"Write down!/I am an Arab/and my identity card number is 50,000...Record!/I am an Arab/You have stolen the orchards of my ancestors/And the land which I cultivated/Along with my children/And you left nothing for us/Except for these rocks../So will the State take them/As it has been said?!...Write down on the top of the first page:/I do not hate people/Nor do I encroach/But if I become hungry/The usurper's flesh will be my food/Beware ../Beware ../Of my hunger/And my anger."
---Excerpt from "Identity Card," by the late Palestinian poet Mahmoud Darwish, who fled with his family from Galilee to Lebanon when Israel was founded in 1948. The family returned to Israel the next year where Darwish grew up as a "present-absentee," a designation indicating he hadn't returned in time to be recognized as an Israeli Arab.
About 200 people gathered in Halifax last week to hear activist and journalist Yves Engler speak about his new book Canada and Israel: Building Apartheid. Engler's talk coincided with Israel's announcement of plans to build 1,600 new housing units for Jews in occupied East Jerusalem. The Israeli announcement embarrassed US vice-president Joe Biden, who happened to be visiting Israel. Poor Joe. The longstanding Israeli policy of establishing Jewish settlements in occupied Arab territories is a flagrant violation of international law and Biden knows it. Yet only a few hours before the announcement, he had reaffirmed the Obama administration's "absolute, total, unvarnished commitment to Israel's security."
Now, the red-faced American VP was forced to criticize Israel. Canada's Foreign Affairs minister, Lawrence Cannon, soon followed suit. It was strangely out of character because the Harper government is normally one of Israel's most fervent backers. "Canada stands side-by-side with the State of Israel, our friend and ally in the democratic family of nations," Harper declared on Israel's 60th anniversary in 2008. "We have stood with Israel even when it has not been popular to do so, and we will continue to stand with Israel, just as I have always said we would."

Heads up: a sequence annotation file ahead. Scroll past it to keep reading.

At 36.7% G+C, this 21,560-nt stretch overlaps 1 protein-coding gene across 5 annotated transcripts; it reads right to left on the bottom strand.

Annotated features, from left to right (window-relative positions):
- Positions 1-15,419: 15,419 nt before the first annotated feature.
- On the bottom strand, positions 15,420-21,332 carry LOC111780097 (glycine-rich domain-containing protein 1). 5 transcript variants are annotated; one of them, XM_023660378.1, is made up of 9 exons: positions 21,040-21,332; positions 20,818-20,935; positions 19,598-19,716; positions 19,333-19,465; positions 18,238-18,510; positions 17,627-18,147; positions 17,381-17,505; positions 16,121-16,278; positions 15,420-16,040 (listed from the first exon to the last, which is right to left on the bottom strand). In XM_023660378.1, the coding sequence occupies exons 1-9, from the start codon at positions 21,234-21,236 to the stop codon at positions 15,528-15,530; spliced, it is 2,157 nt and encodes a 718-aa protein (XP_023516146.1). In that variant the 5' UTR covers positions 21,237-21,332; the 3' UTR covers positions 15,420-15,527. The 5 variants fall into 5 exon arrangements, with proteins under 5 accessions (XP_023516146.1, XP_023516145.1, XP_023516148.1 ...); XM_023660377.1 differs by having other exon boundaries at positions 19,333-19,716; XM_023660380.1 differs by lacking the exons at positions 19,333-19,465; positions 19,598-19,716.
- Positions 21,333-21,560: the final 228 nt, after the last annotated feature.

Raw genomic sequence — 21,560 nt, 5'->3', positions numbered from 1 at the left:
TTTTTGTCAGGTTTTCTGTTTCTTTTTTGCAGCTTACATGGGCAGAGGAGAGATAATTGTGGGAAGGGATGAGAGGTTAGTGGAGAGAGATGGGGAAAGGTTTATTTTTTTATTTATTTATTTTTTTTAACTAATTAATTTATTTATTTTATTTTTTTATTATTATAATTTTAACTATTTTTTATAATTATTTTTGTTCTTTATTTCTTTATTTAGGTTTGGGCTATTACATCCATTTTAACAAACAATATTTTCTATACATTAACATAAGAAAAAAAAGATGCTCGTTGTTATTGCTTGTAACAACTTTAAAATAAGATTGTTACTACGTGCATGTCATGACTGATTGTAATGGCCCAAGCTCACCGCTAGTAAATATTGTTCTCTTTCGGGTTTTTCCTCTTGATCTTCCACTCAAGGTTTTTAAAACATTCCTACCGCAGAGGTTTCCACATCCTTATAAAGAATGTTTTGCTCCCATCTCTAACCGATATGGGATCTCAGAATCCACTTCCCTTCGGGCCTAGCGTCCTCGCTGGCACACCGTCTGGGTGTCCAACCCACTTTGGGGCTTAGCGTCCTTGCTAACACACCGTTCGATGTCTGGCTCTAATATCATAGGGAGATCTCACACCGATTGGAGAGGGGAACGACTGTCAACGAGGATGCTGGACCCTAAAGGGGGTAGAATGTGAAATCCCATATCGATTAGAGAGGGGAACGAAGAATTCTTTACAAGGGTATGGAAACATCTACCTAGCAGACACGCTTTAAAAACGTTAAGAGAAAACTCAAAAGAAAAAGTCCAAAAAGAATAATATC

Harper is not the first Canadian PM to express such support. As Yves Engler's book makes clear, Canada has consistently ignored or glossed over Israel's occupation and annexation of Palestinian lands and its imposition of an apartheid system in which Palestinians are routinely denied their human rights. In the occupied West Bank, for example, Palestinians have been pushed into enclaves "encircled by a massive wall, had their water and land appropriated and are subjected to daily humiliation at military checkpoints."
The 1.5 million Palestinians in Gaza live in an open-air prison cut off from the outside world and denied adequate supplies of food, water, medicine, electricity and the building materials needed to rebuild after Israel's devastating 22-day armed assault that left more than 1,200 Palestinians dead.
Engler documents the many ways in which Canada supports Israel's continued occupation in a myriad of ways---everything from sales of military equipment and close co-operation between our spy agencies to the hundreds of millions of dollars in tax-deductible donations that support Israeli institutions such as universities, parks, the military and, in some cases, illegal settlements in the West Bank. Palestinians, meanwhile, find it difficult to raise money in Canada because many of their charities have been listed as illegal terrorist organizations.
Finally, Engler points to the Canadian Parliamentary Coalition to Combat Antisemitism, a group of members of parliament who plan to submit a report to the Harper government this spring. The Coalition says it will not try to persuade Harper to outlaw legitimate criticism of Israel, but it could, for example, seek a ban on Israeli Apartheid Week held every year on university campuses to protest against the oppression of Palestinians. Jewish groups claim that IAW is inherently anti-Semitic and are calling for universities to ban it. Engler argues IAW should widen its focus so that it not only condemns Israeli government actions, but also protests against Canada's complicity in supporting Israel's apartheid regime.
posted by TIM BOUSQUET, Sep 27/12
The court ruling reversing the St. Pat’s-Alexandra sale is a lesson in how we run the city, and how we don’t. comments 5
posted by TIM BOUSQUET, Sep 13/12
Tired of politicians who speak out of both sides of their mouths, a coalition of citizen groups is fighting back. comments 0
posted by TIM BOUSQUET, Aug 30/12
This election season let’s make “accountability” part of our political discourse. comments 1
posted by TIM BOUSQUET, Aug 16/12
A pair of decisions---cutting ferry service, adding free bus rides for seniors---illustrates what’s wrong with how council does business. comments 7
posted by TIM BOUSQUET, Jul 19/12
The convention centre announcement shows what really matters to the city's business and political class, and, more importantly, what doesn't. comments 12
posted by TIM BOUSQUET, Jul 5/12
The convention centre could bankrupt city government, and except for Tom Martin, mayoral candidates either support it or won’t take a stand. comments 0
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